Stargazers in the state were treated to a rare celestial event Sunday night: a full so-called supermoon combined with a lunar eclipse, which left the moon shrouded in an eerie red glow.
The simultaneous event will not happen again until 2033, and has only happened five times since the beginning of the 20th century, with the last time taking place in 1982.
The Earth’s shadow began to dim the supermoon and turn it red around 8 p.m.; the total eclipse started around 10:11 p.m.
The supermoon is a full moon that appears larger than usual as it makes a close encounter with Earth in its orbit, NASA’s Noah Petro previously told the Globe.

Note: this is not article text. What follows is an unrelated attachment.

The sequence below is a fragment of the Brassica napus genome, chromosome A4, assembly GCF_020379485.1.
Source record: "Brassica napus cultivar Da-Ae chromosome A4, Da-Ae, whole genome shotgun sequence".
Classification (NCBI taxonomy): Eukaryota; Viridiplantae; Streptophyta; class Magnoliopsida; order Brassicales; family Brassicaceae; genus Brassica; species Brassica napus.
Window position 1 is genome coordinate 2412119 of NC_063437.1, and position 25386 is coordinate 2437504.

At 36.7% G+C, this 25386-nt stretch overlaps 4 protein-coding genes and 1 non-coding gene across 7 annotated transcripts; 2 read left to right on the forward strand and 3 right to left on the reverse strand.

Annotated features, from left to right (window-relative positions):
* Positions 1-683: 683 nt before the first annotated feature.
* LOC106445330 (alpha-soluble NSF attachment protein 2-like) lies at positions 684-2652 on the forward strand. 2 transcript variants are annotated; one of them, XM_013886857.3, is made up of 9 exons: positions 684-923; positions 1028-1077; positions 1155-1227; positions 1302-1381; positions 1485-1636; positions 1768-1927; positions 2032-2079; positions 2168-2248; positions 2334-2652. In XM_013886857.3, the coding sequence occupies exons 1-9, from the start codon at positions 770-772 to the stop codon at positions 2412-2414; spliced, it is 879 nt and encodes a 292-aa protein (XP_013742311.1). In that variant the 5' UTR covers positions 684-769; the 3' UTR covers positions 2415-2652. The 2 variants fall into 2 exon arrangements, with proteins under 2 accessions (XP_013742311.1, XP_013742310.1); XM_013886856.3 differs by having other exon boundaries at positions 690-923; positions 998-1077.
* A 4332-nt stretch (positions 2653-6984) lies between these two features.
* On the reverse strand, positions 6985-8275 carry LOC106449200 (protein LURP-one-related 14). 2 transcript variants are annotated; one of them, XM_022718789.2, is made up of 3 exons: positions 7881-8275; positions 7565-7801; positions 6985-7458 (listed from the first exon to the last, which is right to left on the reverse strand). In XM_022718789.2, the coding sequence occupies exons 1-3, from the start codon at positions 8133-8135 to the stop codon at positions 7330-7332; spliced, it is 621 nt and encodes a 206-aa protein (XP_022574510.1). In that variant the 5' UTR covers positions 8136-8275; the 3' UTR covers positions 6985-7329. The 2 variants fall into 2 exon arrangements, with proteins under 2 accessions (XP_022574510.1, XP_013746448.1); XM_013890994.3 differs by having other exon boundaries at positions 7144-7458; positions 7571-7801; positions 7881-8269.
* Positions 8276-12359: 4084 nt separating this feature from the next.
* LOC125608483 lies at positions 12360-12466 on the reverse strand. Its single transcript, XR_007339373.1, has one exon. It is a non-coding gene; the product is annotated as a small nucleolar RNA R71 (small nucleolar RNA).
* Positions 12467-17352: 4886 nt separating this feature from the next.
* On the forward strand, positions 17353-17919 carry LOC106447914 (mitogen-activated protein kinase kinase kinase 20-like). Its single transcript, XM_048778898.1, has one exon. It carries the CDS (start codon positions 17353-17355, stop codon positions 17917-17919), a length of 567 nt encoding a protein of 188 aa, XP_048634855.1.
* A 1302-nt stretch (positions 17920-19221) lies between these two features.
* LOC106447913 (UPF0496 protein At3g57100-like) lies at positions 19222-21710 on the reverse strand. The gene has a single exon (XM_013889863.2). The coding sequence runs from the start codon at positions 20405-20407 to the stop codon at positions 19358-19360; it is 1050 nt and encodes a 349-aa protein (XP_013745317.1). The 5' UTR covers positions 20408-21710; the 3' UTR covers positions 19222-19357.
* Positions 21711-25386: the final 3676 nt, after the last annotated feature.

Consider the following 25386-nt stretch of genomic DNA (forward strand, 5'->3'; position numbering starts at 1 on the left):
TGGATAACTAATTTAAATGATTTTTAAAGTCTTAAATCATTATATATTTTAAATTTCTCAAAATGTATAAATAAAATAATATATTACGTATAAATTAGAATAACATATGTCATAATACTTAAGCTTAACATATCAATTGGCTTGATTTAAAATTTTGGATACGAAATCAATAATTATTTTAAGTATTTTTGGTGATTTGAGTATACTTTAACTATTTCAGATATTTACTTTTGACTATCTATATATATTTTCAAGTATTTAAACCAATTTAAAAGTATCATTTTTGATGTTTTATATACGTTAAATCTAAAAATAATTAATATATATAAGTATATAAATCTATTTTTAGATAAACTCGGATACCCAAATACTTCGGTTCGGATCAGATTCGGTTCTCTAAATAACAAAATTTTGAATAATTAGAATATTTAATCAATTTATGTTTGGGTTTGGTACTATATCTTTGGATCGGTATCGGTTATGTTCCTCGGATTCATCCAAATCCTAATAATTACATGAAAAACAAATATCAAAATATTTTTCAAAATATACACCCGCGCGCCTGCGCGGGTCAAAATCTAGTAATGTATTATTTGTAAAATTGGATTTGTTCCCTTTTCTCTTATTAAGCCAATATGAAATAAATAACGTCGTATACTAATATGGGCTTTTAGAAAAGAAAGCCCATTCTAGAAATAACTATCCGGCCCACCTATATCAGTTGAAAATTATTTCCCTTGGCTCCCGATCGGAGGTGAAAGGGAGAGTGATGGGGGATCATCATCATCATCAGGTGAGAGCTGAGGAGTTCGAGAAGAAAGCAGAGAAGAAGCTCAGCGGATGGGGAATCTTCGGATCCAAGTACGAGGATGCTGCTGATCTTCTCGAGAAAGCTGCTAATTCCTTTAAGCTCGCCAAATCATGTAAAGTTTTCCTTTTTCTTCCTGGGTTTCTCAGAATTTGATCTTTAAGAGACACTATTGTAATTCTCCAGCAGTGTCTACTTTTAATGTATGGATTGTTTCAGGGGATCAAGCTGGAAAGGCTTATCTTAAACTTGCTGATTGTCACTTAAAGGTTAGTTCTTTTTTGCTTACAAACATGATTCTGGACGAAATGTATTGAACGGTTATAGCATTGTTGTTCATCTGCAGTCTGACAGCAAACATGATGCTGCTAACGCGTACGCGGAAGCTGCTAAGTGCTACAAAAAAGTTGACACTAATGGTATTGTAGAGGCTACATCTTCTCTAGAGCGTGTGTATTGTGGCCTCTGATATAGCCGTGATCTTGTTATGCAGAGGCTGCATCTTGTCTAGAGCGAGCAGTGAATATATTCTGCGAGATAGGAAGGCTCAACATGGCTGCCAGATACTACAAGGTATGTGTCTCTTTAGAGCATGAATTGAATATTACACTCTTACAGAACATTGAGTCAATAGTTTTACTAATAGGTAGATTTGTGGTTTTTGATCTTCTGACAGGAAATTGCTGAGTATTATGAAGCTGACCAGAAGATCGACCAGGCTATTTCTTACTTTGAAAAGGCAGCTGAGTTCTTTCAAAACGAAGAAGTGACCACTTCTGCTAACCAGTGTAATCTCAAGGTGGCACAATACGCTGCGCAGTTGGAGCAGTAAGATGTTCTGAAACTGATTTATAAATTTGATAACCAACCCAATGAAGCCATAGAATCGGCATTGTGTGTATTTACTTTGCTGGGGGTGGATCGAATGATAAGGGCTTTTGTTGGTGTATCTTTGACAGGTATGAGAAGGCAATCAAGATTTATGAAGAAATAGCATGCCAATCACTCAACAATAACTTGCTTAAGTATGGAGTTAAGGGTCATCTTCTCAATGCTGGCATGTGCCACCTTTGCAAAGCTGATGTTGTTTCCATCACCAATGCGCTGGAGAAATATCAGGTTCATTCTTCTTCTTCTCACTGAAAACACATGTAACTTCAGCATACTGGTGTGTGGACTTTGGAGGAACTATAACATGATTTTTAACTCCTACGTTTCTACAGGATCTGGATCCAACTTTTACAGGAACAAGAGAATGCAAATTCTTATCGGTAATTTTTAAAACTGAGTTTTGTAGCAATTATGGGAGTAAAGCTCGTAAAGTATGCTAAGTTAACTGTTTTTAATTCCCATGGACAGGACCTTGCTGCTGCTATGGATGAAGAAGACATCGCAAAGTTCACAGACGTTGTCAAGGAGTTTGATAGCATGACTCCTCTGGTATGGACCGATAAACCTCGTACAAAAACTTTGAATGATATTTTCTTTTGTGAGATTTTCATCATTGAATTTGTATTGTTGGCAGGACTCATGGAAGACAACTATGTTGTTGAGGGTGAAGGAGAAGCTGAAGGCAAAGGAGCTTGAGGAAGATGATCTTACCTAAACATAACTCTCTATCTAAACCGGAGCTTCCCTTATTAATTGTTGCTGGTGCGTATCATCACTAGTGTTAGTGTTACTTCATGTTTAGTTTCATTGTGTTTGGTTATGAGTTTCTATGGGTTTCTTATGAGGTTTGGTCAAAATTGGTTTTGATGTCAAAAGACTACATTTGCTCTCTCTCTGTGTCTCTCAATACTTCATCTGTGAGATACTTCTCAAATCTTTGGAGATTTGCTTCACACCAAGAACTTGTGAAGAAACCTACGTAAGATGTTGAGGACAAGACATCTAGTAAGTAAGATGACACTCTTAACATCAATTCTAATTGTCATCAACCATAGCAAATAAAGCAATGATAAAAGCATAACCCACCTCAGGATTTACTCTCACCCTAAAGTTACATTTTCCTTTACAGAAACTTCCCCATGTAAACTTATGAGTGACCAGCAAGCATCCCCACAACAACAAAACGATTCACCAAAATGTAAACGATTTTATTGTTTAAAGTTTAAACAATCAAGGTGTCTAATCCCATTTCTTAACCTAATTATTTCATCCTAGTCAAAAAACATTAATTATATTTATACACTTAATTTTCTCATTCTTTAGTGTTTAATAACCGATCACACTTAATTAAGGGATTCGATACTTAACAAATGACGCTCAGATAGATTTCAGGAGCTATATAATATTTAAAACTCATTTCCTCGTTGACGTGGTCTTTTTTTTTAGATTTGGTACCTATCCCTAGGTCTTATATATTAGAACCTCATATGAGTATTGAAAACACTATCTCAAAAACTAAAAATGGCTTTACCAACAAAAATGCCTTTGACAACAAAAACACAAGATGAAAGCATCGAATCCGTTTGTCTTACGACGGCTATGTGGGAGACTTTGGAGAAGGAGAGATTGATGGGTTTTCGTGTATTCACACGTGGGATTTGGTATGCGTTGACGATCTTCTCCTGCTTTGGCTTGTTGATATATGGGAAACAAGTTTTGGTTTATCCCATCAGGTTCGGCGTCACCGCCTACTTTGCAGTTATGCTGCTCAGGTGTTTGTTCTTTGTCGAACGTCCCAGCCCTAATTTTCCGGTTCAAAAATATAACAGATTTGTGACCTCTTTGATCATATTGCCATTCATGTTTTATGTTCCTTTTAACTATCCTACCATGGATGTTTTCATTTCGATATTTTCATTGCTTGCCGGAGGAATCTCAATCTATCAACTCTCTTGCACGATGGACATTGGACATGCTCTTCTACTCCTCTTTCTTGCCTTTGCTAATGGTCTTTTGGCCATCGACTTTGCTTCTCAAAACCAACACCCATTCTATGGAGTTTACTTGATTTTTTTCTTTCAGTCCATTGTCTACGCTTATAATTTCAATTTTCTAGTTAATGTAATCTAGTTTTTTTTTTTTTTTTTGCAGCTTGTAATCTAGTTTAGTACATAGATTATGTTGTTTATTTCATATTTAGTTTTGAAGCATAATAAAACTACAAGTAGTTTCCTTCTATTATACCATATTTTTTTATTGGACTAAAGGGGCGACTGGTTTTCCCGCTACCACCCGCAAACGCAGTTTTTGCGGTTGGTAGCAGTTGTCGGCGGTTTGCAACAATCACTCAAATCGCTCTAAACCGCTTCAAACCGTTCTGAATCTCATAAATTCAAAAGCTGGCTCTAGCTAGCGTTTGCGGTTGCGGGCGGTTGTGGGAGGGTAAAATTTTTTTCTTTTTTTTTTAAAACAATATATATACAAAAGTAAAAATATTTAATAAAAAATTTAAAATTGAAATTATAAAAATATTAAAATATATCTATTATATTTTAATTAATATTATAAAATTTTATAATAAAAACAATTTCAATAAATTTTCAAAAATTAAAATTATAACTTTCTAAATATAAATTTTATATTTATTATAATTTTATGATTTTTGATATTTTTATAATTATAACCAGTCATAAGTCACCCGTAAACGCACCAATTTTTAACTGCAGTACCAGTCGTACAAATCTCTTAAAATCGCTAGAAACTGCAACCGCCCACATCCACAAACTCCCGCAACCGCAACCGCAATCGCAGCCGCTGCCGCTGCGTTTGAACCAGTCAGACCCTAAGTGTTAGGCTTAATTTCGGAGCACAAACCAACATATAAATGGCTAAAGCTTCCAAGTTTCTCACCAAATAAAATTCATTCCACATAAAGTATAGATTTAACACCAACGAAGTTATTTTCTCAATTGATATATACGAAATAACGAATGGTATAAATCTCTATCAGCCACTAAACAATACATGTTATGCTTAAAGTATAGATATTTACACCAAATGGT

“Because the orbit of the moon is not a perfect circle, the moon is sometimes closer to the Earth than at other times during its orbit,” he said in a statement.
Sunday saw the closest full moon of the year, about 30,000 miles closer to the Earth than the average distance.
There won’t be another total lunar eclipse until 2018. This eclipse marks the end of a tetrad, or series of four total lunar eclipses set six months apart. This series began in April 2014.
More photos and social media reports on the celestial events:
Material from the Associated Press was used in this report.